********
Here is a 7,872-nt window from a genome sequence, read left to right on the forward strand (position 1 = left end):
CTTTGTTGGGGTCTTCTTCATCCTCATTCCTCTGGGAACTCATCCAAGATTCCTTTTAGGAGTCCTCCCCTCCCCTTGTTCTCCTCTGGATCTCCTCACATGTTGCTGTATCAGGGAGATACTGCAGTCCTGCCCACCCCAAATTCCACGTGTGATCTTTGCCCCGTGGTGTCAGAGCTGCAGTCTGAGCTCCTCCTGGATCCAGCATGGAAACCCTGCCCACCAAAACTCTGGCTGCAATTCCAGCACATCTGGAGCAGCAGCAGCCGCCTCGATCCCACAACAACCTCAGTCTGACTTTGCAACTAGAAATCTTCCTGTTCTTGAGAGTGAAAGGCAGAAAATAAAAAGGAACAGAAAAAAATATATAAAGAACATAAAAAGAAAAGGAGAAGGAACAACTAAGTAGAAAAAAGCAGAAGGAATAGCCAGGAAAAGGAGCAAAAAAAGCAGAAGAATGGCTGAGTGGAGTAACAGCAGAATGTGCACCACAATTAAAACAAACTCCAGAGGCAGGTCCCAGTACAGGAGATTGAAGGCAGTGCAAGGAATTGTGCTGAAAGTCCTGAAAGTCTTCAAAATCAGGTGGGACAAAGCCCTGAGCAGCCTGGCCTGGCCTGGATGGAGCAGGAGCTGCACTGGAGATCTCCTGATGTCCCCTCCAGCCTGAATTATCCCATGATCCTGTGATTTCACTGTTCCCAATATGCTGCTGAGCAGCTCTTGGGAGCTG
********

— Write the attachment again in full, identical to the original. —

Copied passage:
Here is a 7,872-nt window from a genome sequence, read left to right on the forward strand (position 1 = left end):
CTTTGTTGGGGTCTTCTTCATCCTCATTCCTCTGGGAACTCATCCAAGATTCCTTTTAGGAGTCCTCCCCTCCCCTTGTTCTCCTCTGGATCTCCTCACATGTTGCTGTATCAGGGAGATACTGCAGTCCTGCCCACCCCAAATTCCACGTGTGATCTTTGCCCCGTGGTGTCAGAGCTGCAGTCTGAGCTCCTCCTGGATCCAGCATGGAAACCCTGCCCACCAAAACTCTGGCTGCAATTCCAGCACATCTGGAGCAGCAGCAGCCGCCTCGATCCCACAACAACCTCAGTCTGACTTTGCAACTAGAAATCTTCCTGTTCTTGAGAGTGAAAGGCAGAAAATAAAAAGGAACAGAAAAAAATATATAAAGAACATAAAAAGAAAAGGAGAAGGAACAACTAAGTAGAAAAAAGCAGAAGGAATAGCCAGGAAAAGGAGCAAAAAAAGCAGAAGAATGGCTGAGTGGAGTAACAGCAGAATGTGCACCACAATTAAAACAAACTCCAGAGGCAGGTCCCAGTACAGGAGATTGAAGGCAGTGCAAGGAATTGTGCTGAAAGTCCTGAAAGTCTTCAAAATCAGGTGGGACAAAGCCCTGAGCAGCCTGGCCTGGCCTGGATGGAGCAGGAGCTGCACTGGAGATCTCCTGATGTCCCCTCCAGCCTGAATTATCCCATGATCCTGTGATTTCACTGTTCCCAATATGCTGCTGAGCAGCTCTTGGGAGCTG